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11th March 2016

University to ‘cut catering staff and lower wages’

After implementing the living wage last month, the company in charge of catering services across the university are claimed to be planning to make 43 staff redundant and cutting salaries by up to a third

An email leaked to The Mancunion appears to reveal how University of Manchester Conferences Limited (UMC) plans to make 43 staff redundant and lower wages paid to other staff.

This comes after last month’s implementation by UMC of the living wage for all staff of all ages, following years of campaigning by staff and students.

UMC is a private, wholly-owned subsidiary company of the university that provides catering services across campus and in the University’s Halls of Residence. UMC runs the Chancellors Hotel, The Chancellors Collection, FoodOnCampus, FoodInResidence, and BarsInResidence on behalf of the University.

In the leaked email received by The Mancunion, it was claimed that 60 out of UMC’s 283 staff have been told that their jobs are at risk. The email goes on to say that if less than 43 of these 60 do not accept voluntary severance, then UMC have announced that they plan to go ahead with compulsory redundancies.

Alongside this, UMC are allegedly planning to impose inferior contracts on the remaining staff, cutting salaries by up to a third.

Staff and students campaigned for several years for the living wage to be implemented across UMC and, as of the 1st of February 2016, it was announced that all UMC staff would be paid at least the living wage as set by the Living Wage Foundation, which currently stands at £8.25.

The company had said that the pay increase was just one of their planned actions within catering services, aiming to develop and improve “their financial performance and service quality.”

The new rate is £1.05 per hour more than the government’s National Living Wage, which comes into force in April. The National Living Wage is also only to be paid to people over the age of 25, whereas UMC announced they planned to pay £8.25 regardless of the age of their staff.

At the time of this announcement the University of Manchester’s Students’ Union Living Wage Campaign told The Mancunion that it was “a massive win for fair pay in the work place here at the University of Manchester, as over 300 members of staff will benefit from the change.”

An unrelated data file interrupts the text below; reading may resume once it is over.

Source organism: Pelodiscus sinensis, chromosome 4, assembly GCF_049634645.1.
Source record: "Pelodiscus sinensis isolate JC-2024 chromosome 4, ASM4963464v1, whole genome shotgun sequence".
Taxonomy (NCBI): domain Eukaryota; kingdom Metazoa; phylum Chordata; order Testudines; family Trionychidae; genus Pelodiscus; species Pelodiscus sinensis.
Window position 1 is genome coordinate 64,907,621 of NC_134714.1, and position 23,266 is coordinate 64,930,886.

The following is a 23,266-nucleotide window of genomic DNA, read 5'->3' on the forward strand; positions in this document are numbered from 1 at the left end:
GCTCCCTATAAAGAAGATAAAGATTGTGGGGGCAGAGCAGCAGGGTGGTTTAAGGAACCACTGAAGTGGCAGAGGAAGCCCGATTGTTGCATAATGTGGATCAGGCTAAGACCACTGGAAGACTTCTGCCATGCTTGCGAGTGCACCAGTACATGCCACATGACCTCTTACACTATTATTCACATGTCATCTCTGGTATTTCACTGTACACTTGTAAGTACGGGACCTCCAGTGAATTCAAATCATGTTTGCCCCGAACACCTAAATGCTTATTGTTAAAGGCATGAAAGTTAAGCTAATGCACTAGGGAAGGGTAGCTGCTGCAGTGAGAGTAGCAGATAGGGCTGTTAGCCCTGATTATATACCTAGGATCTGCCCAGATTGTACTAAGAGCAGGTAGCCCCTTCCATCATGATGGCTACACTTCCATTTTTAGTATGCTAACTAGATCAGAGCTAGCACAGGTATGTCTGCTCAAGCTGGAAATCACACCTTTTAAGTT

According to our source, the company turned a loss of £114,554 in 2013/14 into a profit of £164,362 in 2014/15. The source suggested that this was why the company decided to join the student and trade union campaign for the living wage.

These claims of redundancies within UMC comes on the back of redundancies and further threats of redundancies to 38 employees and 68 IT staff last year, alongside 28 other staff this year.

Our source expressed concern with the direction the university is taking, especially expressing concern over the treatment of lower paid staff in contrast with those who earn the most at the university.

The Mancunion recently reported that the 103 staff are paid over £100,000 which, according to data obtained by the Taxpayers Alliance, this stands at almost one per cent of the University’s total employees.

The University of Manchester had the 23rd highest number of staff paid above £100,000 in the country.

These concerns are all to be raised with senior management at the university within the coming days. There will also be a meeting organised by the University of Manchester’s Students’ Union to begin a campaign against these job losses on Tuesday the 15th of March at 5.30pm in Room 4 of the Students’ Union.

A University of Manchester spokesperson has confirmed these claims and told The Mancunion that “following a review of catering services the University has opened a voluntary severance scheme for FoodOnCampus and FoodInResidence staff. Consultations have been arranged and support and advice is being made available to all affected staff”.

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